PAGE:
New Mexico is a community property state. Not every state is a community property state. In fact, only eight states observe community property laws: Arizona, California, Idaho, Nevada, New Mexico, Texas, Louisiana, Wisconsin and Washington. Community property touches everything from personal property ownership to debt to divorce and inheritance. That’s why understanding the ins and outs of community property law is essential. You can arm yourself with the information that will help you understand property distribution in your state. Community property is all property acquired during marriage. This typically includes all money earned, debts incurred and property acquired during the marriage. Under community property, spouses own – and owe – everything equally, regardless of who earns or spends the income. This is also regardless of who has their name on the property, generally.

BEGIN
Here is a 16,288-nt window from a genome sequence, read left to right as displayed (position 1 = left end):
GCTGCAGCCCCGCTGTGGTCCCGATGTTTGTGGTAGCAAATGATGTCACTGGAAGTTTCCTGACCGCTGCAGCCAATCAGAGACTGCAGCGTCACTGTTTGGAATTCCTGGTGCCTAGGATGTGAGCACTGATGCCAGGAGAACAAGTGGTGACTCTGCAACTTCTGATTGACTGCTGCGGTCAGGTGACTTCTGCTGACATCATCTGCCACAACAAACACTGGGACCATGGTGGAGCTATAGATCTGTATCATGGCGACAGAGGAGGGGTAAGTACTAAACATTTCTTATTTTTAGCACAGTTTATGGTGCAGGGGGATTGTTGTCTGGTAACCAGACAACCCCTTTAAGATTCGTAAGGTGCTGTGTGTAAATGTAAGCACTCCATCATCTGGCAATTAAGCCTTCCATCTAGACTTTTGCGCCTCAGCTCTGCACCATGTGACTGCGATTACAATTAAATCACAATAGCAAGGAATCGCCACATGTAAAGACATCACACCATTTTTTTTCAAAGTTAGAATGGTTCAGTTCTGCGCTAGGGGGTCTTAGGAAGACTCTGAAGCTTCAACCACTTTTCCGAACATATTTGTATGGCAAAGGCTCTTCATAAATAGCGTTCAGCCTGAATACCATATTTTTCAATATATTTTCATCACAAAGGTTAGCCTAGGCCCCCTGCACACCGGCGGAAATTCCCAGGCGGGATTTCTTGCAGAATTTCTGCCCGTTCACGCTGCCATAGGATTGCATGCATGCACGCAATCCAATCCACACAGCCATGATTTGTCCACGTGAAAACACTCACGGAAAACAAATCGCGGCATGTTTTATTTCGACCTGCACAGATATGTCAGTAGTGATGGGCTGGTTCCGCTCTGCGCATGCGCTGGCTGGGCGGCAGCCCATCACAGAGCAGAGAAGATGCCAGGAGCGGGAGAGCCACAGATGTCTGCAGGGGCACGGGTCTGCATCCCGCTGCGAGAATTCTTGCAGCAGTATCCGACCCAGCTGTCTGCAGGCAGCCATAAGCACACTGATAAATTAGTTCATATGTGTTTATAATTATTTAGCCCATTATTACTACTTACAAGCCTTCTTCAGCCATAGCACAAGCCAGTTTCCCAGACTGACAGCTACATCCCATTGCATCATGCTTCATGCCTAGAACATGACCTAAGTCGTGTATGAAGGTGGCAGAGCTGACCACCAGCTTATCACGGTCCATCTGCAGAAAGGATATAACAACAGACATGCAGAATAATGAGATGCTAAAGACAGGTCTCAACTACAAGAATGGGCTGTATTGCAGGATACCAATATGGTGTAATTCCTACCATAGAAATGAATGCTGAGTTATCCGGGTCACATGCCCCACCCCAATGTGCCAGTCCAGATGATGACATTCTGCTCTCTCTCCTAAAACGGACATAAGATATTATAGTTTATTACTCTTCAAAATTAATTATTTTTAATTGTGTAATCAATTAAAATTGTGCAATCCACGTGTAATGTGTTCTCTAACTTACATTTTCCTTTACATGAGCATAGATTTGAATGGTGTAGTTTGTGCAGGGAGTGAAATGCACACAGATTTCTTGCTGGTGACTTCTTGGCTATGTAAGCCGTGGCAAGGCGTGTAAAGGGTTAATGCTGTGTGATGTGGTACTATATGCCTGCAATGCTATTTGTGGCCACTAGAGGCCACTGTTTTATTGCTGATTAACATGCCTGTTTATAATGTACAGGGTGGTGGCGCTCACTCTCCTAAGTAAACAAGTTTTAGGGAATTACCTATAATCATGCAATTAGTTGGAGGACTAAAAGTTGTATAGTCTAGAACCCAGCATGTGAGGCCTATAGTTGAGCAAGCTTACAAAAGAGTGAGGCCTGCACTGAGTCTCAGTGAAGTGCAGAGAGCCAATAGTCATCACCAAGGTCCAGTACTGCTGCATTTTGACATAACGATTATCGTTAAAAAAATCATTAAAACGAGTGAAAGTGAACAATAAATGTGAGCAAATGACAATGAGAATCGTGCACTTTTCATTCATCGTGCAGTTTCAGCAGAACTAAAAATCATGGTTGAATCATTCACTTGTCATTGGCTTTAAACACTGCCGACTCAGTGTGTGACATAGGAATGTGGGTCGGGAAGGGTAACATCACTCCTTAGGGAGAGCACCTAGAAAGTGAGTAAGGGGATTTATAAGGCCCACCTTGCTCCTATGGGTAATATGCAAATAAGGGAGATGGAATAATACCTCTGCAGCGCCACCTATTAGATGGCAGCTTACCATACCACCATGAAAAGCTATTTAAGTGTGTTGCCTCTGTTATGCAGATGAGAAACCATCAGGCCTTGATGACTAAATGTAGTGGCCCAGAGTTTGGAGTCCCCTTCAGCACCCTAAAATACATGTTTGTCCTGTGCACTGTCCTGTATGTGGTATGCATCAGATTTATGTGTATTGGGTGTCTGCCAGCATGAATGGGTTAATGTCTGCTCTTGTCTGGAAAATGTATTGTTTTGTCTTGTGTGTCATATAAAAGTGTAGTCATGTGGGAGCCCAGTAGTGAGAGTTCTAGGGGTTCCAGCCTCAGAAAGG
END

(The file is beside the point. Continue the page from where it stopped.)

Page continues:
Conversely, separate property in a community property state includes:
1. All property owned by a spouse prior to marriage.
2. Property obtained by a spouse after a legal separation.
3. Any property received as a gift or inheritance during the marriage from a third party (as long as this property remains separate from community property, such as joint banking accounts).
Also, pre-marriage debts remain separate property. For example, educational loans acquired before a marriage wouldn’t become community property.
But separate property can transform into community property. For example, if a spouse who owns property before the marriage adds the new spouse’s name to the deed, that home may become community property.
Community property laws rule in divorce court, splitting assets 50/50. Aside from assets and debts, business interests and pensions, like 401k plans, also fall under community property. That means a soon-to-be former spouse is probably entitled to a share of your retirement. In most divorces, community property is sold unless both parties can agree on property distribution. Such agreements typically only occur in uncontested divorces where couples decide on the divorce terms. These include everything from debt and asset division to child and spousal support. Uncontested divorces require a level of communication many divorcing couples can’t achieve. However, they do allow for a level of customization not recognized by community property laws.